- Transcript fees – there will be transcript fees from depositions and if the case goes to trial.
- Expert witness fees – expert medical testimony may be required.
- Copying costs – medical records, witness statements, police reports, as well as many other documents may be necessary.
- Police reports.
- Medical records.
- Investigator fees and expenses – many personal injury attorneys work with trained investigators to help investigate the claims and to find evidence to support the client’s case.
- Postage costs.
- Trial exhibits.
Some personal injury attorneys pay all expenses and costs and recoup the costs out of the settlement or personal injury award on top of receiving their contingency fee percentage. Other personal injury attorneys make the client pay all costs and expenses as they occur. A potential client can ask the attorney before representation begins of how costs and expenses will be paid and what the client’s responsibility will be.
Costs and contingency fees should be determined in advance. If the attorney pays all expenses upfront then expenses can be deducted before fees are calculated and deducted from a settlement or personal injury award or after fees are calculated and deducted. This should be determined before representation begins as well.
Example of a contingency fee and expense arrangement for a personal injury case:
Before the representation begins the client and attorney agree on a sliding scale contingency fee agreement of 30% if the case settles before a lawsuit is filed, 35% if the case settles after the lawsuit is filed but before trial, and 40% if the case goes to trial and a personal injury award is received. It is also agreed that the attorney will front the cost of the expenses and the costs will be deducted before fees are calculated.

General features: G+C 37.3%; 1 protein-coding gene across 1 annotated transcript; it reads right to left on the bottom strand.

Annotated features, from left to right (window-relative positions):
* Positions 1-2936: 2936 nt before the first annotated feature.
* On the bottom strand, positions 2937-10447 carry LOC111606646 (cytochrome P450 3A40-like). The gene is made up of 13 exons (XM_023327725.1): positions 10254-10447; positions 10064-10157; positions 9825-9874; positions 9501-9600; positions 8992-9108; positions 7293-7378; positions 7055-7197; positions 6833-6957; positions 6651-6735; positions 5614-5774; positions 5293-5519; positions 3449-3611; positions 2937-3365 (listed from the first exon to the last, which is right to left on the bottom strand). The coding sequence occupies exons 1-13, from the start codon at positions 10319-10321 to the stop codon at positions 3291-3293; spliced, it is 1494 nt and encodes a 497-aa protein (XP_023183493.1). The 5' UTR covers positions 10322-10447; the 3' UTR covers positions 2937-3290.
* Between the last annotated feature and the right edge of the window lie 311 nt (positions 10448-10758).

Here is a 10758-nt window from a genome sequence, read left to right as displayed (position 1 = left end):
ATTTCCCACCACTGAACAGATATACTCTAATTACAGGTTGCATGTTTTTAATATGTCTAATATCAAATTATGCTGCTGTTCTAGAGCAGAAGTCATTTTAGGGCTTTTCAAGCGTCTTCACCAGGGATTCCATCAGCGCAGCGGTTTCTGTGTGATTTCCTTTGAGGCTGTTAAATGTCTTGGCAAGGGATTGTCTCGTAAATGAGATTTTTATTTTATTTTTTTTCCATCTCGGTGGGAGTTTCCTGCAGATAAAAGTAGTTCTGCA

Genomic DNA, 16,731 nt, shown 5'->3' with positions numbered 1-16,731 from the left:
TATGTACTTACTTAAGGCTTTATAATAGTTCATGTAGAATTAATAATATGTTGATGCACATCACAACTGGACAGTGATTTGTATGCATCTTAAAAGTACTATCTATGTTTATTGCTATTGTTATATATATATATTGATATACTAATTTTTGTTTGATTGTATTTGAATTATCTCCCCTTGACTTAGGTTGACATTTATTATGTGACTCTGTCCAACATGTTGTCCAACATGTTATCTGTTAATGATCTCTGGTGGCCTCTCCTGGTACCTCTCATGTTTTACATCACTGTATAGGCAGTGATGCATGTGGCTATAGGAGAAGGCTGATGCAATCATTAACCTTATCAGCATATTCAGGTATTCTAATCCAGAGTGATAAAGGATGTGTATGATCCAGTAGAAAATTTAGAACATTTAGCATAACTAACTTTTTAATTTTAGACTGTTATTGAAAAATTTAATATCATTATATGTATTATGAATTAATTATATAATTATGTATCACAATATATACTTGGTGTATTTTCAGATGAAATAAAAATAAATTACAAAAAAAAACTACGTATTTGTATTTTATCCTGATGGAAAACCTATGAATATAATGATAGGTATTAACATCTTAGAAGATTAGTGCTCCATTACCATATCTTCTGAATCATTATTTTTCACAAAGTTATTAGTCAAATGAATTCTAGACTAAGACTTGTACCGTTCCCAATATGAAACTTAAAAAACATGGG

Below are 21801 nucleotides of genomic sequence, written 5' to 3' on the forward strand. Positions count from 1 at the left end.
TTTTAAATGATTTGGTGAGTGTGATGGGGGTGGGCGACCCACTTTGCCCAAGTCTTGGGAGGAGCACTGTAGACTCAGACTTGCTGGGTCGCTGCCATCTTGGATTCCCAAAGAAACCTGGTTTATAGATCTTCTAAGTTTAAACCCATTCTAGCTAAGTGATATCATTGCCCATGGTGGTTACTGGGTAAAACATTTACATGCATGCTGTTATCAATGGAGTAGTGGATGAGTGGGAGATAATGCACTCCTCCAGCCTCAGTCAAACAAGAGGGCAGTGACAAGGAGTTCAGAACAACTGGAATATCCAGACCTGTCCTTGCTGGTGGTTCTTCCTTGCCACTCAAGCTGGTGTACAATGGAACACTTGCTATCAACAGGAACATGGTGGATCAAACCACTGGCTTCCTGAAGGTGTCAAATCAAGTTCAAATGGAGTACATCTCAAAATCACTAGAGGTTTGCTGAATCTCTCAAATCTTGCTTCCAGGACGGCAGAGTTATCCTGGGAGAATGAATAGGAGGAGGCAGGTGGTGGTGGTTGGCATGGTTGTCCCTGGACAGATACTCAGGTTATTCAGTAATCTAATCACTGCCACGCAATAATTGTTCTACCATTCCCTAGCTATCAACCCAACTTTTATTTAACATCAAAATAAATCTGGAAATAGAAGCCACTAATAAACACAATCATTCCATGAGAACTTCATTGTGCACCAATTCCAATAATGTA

The attorney settles the case after a lawsuit is filed but before the case goes to trial, so the contingency fee will be 35%. The settlement was for $20,000 and the expenses incurred were $2,000. After the expenses are deducted the attorney will receive an additional 35% of $18,000. The attorney will receive $2,000 for expenses and $6,300 in contingency fees making a total of $8,300. The client will receive $11,700.
If the agreement had been for the expenses to be deducted after the fee was calculated then the client would ultimately receive less money. The attorney would receive a total of 35% of the $20,000, which is $7,000 and then an additional $2,000 totaling $9,000 and the client would receive only $11,000. The client would come out with $700 less from the settlement.
Personal injury clients usually do not have to pay for a personal injury attorney’s services upfront. Personal injury attorneys work on a contingency fee basis and some personal injury attorneys will pay all expenses related to the case and recoup the cost after a settlement or personal injury award for damages is issued. Contingency fee agreements allow the injured to bring a lawsuit without the worry that they may have to invest a substantial amount for no guarantee that the case will end in their favor.